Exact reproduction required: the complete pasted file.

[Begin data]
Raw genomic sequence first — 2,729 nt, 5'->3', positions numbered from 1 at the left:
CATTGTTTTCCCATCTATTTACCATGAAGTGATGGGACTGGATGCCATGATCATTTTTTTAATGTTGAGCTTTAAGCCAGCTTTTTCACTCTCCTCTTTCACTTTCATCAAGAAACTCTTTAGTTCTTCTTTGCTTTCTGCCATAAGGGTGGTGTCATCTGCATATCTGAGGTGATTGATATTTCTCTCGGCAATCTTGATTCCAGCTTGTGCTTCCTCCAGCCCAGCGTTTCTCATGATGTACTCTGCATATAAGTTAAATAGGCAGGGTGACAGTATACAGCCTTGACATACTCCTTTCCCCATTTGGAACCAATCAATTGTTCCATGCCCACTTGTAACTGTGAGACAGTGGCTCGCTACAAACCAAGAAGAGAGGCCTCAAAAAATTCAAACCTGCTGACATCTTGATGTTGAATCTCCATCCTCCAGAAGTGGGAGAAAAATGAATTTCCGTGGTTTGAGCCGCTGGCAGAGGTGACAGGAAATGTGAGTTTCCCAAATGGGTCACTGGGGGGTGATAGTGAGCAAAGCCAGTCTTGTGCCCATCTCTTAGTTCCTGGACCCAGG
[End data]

Raw genomic sequence first — 2,729 nt, 5'->3', positions numbered from 1 at the left:
CATTGTTTTCCCATCTATTTACCATGAAGTGATGGGACTGGATGCCATGATCATTTTTTTAATGTTGAGCTTTAAGCCAGCTTTTTCACTCTCCTCTTTCACTTTCATCAAGAAACTCTTTAGTTCTTCTTTGCTTTCTGCCATAAGGGTGGTGTCATCTGCATATCTGAGGTGATTGATATTTCTCTCGGCAATCTTGATTCCAGCTTGTGCTTCCTCCAGCCCAGCGTTTCTCATGATGTACTCTGCATATAAGTTAAATAGGCAGGGTGACAGTATACAGCCTTGACATACTCCTTTCCCCATTTGGAACCAATCAATTGTTCCATGCCCACTTGTAACTGTGAGACAGTGGCTCGCTACAAACCAAGAAGAGAGGCCTCAAAAAATTCAAACCTGCTGACATCTTGATGTTGAATCTCCATCCTCCAGAAGTGGGAGAAAAATGAATTTCCGTGGTTTGAGCCGCTGGCAGAGGTGACAGGAAATGTGAGTTTCCCAAATGGGTCACTGGGGGGTGATAGTGAGCAAAGCCAGTCTTGTGCCCATCTCTTAGTTCCTGGACCCAGG